With so many options, what should you populate cards with, for maximum productivity?
You can definitely put too much into a Trello card, making it lose the advantage of giving you quickly accessible information. But I also don't recommend making a separate card for each micro-task - that will just clutter up your board.
I've done into more detail on this in my video on Board Velocity, but in short, here's my recommendation: ideally, one Trello card represents a piece of work that can be done in a day or less.
Most typically, I will use checklists in a card and I'll add notes and links to the description field. Here's a simplified example of what I usually "store" in a card:
I love using checklists within cards. This allows me to break any task into micro-tasks and gives a greater sense of momentum, as I'm getting work done. Checklists are also great for any task that comes with a repeating process. For example, making sure you do all the right steps when publishing a new blog post or sending out a newsletter.
I don't write content in Trello or use Trello for extensive note taking. If there are documents related to a card, I will simply add a link to that document in the card description. In my business, we use Google Drive to store documents and other resources. But something like Dropbox, Evernote or countless other options could work just as well.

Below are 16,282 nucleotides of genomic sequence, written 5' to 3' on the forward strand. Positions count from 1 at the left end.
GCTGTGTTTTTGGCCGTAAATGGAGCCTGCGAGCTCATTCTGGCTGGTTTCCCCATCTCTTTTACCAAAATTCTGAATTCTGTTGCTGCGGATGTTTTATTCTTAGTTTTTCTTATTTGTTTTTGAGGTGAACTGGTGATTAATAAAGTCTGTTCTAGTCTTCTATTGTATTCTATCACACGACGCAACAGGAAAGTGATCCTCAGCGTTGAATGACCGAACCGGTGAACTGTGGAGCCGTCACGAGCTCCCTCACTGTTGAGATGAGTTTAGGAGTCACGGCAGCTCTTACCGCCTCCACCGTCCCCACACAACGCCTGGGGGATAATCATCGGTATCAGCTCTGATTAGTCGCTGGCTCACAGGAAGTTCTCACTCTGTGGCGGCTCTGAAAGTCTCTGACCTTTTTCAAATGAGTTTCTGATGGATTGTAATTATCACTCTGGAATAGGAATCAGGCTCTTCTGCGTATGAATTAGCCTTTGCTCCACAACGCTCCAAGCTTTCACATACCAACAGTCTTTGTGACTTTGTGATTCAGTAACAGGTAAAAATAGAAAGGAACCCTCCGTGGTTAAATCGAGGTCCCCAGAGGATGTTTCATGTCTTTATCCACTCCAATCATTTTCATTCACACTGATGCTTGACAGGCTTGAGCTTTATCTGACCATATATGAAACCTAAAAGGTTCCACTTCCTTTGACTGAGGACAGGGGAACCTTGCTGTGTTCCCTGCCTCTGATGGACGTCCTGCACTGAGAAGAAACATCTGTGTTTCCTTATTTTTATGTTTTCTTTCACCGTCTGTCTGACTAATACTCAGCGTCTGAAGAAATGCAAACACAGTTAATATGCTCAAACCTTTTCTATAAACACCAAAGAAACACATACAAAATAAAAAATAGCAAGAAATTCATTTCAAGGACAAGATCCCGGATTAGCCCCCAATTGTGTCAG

Every Trello card comes with a comment field. I only use the comment field for a few specific purposes:
I don't use the comments function in Trello to actually discuss work. I think it gets too overcrowded, too fast. I would much rather meet face to face, get on a call or use a dedicated app like Slack for work related discussions.
A neat feature in Trello is that you can add labels to cards. You can freely name labels and have as many of them as you want. There are many ways to use labels. Here's my approach: I use labels to categorize different work types.
Here are the labels I use for the ActiveGrowth work board:
The label colors help me see at a glance what category any given card belongs to. For me, it's useful to distinguish between "admin" work and a card that represents a blog post, for example. However, in your case, useful categorization may look different.
In case you're wondering why there's an "ActiveGrowth" label in the ActiveGrowth board, here's an important thing you need to know: each board in Trello has its own set of labels. Whenever you move a card that has labels to a new board, any labels that the card has, but the board doesn't, will be created. In this case, there's an ActiveGrowth label because I added a card from a Braindump board in which I have ideas categorized by the business they belong to.
My favorite thing to make Trello even more efficient and productive is using keyboard shortcuts.